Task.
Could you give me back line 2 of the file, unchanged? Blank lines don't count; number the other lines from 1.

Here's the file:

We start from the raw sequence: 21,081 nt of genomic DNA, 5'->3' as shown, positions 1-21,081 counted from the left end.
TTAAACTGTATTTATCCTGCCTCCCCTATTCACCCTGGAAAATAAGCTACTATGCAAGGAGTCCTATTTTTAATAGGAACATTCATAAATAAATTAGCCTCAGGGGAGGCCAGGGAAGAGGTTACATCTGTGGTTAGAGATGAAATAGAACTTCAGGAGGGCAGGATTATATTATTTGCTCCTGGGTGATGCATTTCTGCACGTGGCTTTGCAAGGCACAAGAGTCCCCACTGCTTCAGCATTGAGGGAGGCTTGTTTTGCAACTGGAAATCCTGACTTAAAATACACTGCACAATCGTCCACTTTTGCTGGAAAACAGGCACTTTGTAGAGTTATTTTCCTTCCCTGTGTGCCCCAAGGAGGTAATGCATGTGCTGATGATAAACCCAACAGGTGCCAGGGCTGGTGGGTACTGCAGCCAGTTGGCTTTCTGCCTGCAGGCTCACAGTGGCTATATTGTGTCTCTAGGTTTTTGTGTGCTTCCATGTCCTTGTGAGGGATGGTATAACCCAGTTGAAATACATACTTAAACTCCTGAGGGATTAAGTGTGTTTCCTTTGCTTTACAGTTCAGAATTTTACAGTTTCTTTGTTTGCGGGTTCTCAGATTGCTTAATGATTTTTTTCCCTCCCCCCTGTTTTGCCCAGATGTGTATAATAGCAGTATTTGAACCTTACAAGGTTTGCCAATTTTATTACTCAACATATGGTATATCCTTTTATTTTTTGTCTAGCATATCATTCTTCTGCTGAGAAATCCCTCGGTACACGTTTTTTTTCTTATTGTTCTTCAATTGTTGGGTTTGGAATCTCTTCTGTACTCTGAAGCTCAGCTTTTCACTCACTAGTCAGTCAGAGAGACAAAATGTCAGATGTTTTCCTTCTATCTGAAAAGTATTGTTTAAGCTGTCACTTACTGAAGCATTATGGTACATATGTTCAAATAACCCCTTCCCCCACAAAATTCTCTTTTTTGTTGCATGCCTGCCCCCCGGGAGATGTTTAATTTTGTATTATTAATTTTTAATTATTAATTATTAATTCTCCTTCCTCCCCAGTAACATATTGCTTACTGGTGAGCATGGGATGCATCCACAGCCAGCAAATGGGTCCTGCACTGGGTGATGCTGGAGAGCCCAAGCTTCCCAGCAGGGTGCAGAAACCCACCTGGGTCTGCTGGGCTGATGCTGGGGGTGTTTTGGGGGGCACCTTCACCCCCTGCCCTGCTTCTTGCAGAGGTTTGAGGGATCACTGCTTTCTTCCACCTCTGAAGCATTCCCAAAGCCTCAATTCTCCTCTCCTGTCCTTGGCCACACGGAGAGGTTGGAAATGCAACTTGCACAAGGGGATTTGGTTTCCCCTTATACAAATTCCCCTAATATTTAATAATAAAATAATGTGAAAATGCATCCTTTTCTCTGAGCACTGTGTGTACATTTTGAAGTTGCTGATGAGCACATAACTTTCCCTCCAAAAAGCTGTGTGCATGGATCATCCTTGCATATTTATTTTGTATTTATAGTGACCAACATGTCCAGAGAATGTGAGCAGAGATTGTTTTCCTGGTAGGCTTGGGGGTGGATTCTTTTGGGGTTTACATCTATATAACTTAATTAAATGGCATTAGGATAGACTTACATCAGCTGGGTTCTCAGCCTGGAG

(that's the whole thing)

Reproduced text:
TTAAACTGTATTTATCCTGCCTCCCCTATTCACCCTGGAAAATAAGCTACTATGCAAGGAGTCCTATTTTTAATAGGAACATTCATAAATAAATTAGCCTCAGGGGAGGCCAGGGAAGAGGTTACATCTGTGGTTAGAGATGAAATAGAACTTCAGGAGGGCAGGATTATATTATTTGCTCCTGGGTGATGCATTTCTGCACGTGGCTTTGCAAGGCACAAGAGTCCCCACTGCTTCAGCATTGAGGGAGGCTTGTTTTGCAACTGGAAATCCTGACTTAAAATACACTGCACAATCGTCCACTTTTGCTGGAAAACAGGCACTTTGTAGAGTTATTTTCCTTCCCTGTGTGCCCCAAGGAGGTAATGCATGTGCTGATGATAAACCCAACAGGTGCCAGGGCTGGTGGGTACTGCAGCCAGTTGGCTTTCTGCCTGCAGGCTCACAGTGGCTATATTGTGTCTCTAGGTTTTTGTGTGCTTCCATGTCCTTGTGAGGGATGGTATAACCCAGTTGAAATACATACTTAAACTCCTGAGGGATTAAGTGTGTTTCCTTTGCTTTACAGTTCAGAATTTTACAGTTTCTTTGTTTGCGGGTTCTCAGATTGCTTAATGATTTTTTTCCCTCCCCCCTGTTTTGCCCAGATGTGTATAATAGCAGTATTTGAACCTTACAAGGTTTGCCAATTTTATTACTCAACATATGGTATATCCTTTTATTTTTTGTCTAGCATATCATTCTTCTGCTGAGAAATCCCTCGGTACACGTTTTTTTTCTTATTGTTCTTCAATTGTTGGGTTTGGAATCTCTTCTGTACTCTGAAGCTCAGCTTTTCACTCACTAGTCAGTCAGAGAGACAAAATGTCAGATGTTTTCCTTCTATCTGAAAAGTATTGTTTAAGCTGTCACTTACTGAAGCATTATGGTACATATGTTCAAATAACCCCTTCCCCCACAAAATTCTCTTTTTTGTTGCATGCCTGCCCCCCGGGAGATGTTTAATTTTGTATTATTAATTTTTAATTATTAATTATTAATTCTCCTTCCTCCCCAGTAACATATTGCTTACTGGTGAGCATGGGATGCATCCACAGCCAGCAAATGGGTCCTGCACTGGGTGATGCTGGAGAGCCCAAGCTTCCCAGCAGGGTGCAGAAACCCACCTGGGTCTGCTGGGCTGATGCTGGGGGTGTTTTGGGGGGCACCTTCACCCCCTGCCCTGCTTCTTGCAGAGGTTTGAGGGATCACTGCTTTCTTCCACCTCTGAAGCATTCCCAAAGCCTCAATTCTCCTCTCCTGTCCTTGGCCACACGGAGAGGTTGGAAATGCAACTTGCACAAGGGGATTTGGTTTCCCCTTATACAAATTCCCCTAATATTTAATAATAAAATAATGTGAAAATGCATCCTTTTCTCTGAGCACTGTGTGTACATTTTGAAGTTGCTGATGAGCACATAACTTTCCCTCCAAAAAGCTGTGTGCATGGATCATCCTTGCATATTTATTTTGTATTTATAGTGACCAACATGTCCAGAGAATGTGAGCAGAGATTGTTTTCCTGGTAGGCTTGGGGGTGGATTCTTTTGGGGTTTACATCTATATAACTTAATTAAATGGCATTAGGATAGACTTACATCAGCTGGGTTCTCAGCCTGGAG